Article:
Making the connection

Research shows that chronic loneliness can be as bad for our health as smoking.

Recognised as an epidemic in the UK, loneliness has been identified as a by-product of our technology driven times, where people are isolated behind their screens and human interaction is in decline.

Given the amount of time a lot of us spend in the workplace, it’s really important to develop meaningful, personal connections in this environment. Forming positive relationships at work most definitely impacts on how we feel about the job and the company and could hold a bearing on how long we choose to stay in a certain place.

Most importantly, feeling connected and having people to talk to meets a basic human need which is unhealthy to ignore.

The good news is that the topic is current and high on the agenda and businesses are looking for ways to target this and introduce better connectivity in the work environment, overall.

Identifying the problem

In 2014, Relate ran a survey that showed that 42 per cent of workers felt they didn’t have a single friend at work, while a more recent Gallup survey revealed that only two in ten people have a best friend at work.

With three quarters of GPs taking part in a national survey last year stating that they were seeing between one and five people a day who were suffering from loneliness, the Government launched its own strategy to tackle the issue, appointing a minister for loneliness, Tracey Crouch.

The Government also introduced an ‘Employer Pledge’; a statement covering leadership, employee confidence and line manager support, which aims to take on loneliness in the workplace by encouraging employers to support employees’ health and wellbeing. The pledge recognises the importance of addressing social contact and emotional feelings alongside physical and mental health.

Cause and effect

So what causes loneliness in the workplace, an environment where we are often surrounded by other people, and how does it manifest itself?

A contributor for CNN Business identifies technology, along with remote work and fewer human interactions, as the main culprit responsible for feelings of loneliness and isolation in the office.

Technology would appear to be an obvious villain and is often cited as it reduces the need for human interaction, even for those in close physical proximity.

Many workers tend to email or message in the office environment, rather than talk, and we are falling out of the habit of starting conversations and addressing people face-to-face -even when they are sitting across from us – despite talking undoubtedly leading to richer exchanges than messaging.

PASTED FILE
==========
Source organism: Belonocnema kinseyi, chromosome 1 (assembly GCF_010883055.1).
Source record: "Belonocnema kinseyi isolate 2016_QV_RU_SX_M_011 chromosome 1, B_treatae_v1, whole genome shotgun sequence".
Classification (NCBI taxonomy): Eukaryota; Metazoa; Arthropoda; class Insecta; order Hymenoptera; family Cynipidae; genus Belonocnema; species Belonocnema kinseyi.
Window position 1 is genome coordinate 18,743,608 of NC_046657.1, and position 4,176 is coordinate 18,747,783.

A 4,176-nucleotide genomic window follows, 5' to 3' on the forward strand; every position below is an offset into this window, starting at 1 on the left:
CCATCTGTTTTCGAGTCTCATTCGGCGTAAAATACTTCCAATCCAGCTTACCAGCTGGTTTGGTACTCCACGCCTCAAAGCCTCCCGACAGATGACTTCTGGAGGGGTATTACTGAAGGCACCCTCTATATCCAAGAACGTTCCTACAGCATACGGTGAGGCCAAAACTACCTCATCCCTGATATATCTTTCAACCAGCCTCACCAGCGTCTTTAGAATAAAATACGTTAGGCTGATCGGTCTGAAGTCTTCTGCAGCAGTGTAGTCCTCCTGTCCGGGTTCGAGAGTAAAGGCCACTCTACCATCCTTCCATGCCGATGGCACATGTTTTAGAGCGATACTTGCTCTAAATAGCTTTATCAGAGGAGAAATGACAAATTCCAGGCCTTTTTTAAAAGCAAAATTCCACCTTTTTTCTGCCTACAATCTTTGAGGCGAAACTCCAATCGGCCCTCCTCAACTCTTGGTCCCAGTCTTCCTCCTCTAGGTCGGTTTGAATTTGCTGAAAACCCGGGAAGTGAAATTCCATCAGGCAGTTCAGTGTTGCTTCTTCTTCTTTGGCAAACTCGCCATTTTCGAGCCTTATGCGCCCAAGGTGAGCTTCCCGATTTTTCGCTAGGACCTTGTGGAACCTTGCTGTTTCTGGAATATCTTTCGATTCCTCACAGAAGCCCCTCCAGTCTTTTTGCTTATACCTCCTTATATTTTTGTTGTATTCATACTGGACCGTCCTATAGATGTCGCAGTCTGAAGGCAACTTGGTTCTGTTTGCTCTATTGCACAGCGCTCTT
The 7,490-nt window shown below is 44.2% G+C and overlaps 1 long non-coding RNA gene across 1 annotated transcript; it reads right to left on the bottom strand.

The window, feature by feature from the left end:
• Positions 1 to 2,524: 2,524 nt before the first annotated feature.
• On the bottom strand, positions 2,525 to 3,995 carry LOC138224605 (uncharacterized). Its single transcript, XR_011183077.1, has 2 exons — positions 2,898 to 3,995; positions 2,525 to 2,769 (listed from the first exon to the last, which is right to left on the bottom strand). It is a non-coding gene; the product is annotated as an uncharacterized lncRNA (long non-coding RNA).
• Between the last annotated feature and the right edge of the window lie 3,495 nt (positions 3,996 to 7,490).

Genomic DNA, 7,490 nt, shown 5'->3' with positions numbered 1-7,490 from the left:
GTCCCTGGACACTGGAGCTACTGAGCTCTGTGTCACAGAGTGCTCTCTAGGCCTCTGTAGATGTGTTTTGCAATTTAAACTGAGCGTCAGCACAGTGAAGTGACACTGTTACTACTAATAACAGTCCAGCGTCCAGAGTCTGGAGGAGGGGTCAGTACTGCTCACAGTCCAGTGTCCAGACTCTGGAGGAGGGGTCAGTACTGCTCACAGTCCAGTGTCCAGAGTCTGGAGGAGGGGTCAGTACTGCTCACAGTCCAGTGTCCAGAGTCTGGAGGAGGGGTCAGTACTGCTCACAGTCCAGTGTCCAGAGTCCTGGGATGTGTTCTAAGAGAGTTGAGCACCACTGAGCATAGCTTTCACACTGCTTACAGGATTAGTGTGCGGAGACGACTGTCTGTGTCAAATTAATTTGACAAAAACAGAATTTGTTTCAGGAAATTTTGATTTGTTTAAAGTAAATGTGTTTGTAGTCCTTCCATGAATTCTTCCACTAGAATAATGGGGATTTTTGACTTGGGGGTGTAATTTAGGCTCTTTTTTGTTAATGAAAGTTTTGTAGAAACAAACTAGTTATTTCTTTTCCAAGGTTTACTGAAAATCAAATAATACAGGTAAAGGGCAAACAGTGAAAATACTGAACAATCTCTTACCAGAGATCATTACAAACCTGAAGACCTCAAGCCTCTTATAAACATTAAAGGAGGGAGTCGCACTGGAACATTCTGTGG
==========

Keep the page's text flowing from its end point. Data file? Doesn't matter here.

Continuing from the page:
Emails  are guilty of stripping out emotion, as well as denying us the human interaction that may generate warmth and humour. Unfortunately, however, it’s easier to send an email then to interrupt someone who is engaged in another task.

And then there’s the nature of social… Social media has replaced genuine social encounters, to a great extent, both inside and out of work. There may be lots of Whatsapp banter, Facebook  and Instagram engagement and Linkedin perusing but that doesn’t match real social interaction.

You can be very lonely in a virtual crowd.

How we work

Hot-desking can also be blamed for our lack of closeness – we don’t have to invest in certain colleagues in the same way if we’re constantly moving about and seeing a steady stream of faces. We don’t get to know these colleagues’ life stories or to join in their celebrations in the same way. Nor do we have much idea of their social habits, family backgrounds or day-to-day problems – and the chances are, in a hot-desking environment, they likely don’t know us well enough to share the latter anyway.

The same goes for the burgeoning  freelance community. As many freelancers are on short-term contracts, we’re less likely to have time to cultivate meaningful relationships with these individuals. Equally, we are not so inclined to confide in or take advice from those we know on nodding terms only.

Questioning the flexible work movement

Fluid movement around the office may foster collaborative working but does it enhance the social aspect ? As much as we’re less disposed to ‘own’ a desk or a spot, we’re also less likely to ‘own’ the people around us. This poses a similar question to the one raised above in relation to  hot-desking: Is there room for social relationships to take root when this style of activity-based working is deployed?

It’s a conundrum that needs to be solved: We need to fit in but the current culture dictates that there is less opportunity to do this as we are spending too little time with any single individual to cultivate a good social group in the workplace.

Also, flexible working hours mean that people come into work to work. They ‘re often trying to produce their most meaningful work in a shorter office timespan and make their time in the office count so they can move on to other commitments. This absence of 9 to 5 working can mean there’s a void when it comes to traditional socialising, like drinks after work; it can also mean that the more social office chit chat is limited.

Mental health

Jobs site, Totaljobs conducted a survey last year which found that 60 per cent of employees feel lonely at work. Collaborating with organisations like the Samaritans and mental health charity Mind, it found that over 40 per cent of those surveyed felt that not fitting in with colleagues was a factor for loneliness, while as many as 36 per cent had left jobs due to feelings of isolation.

Loneliness and mental health are unquestionably linked; feeling lonely has a direct and detrimental impact on stress levels and Mind has advice for people who may be worried about a colleague. This advice includes encouraging said colleague to talk and to seek support from the workplace. It also cautions against making assumptions and to respect his or her confidentiality. If someone has opened up about how they feel, that’s a huge step.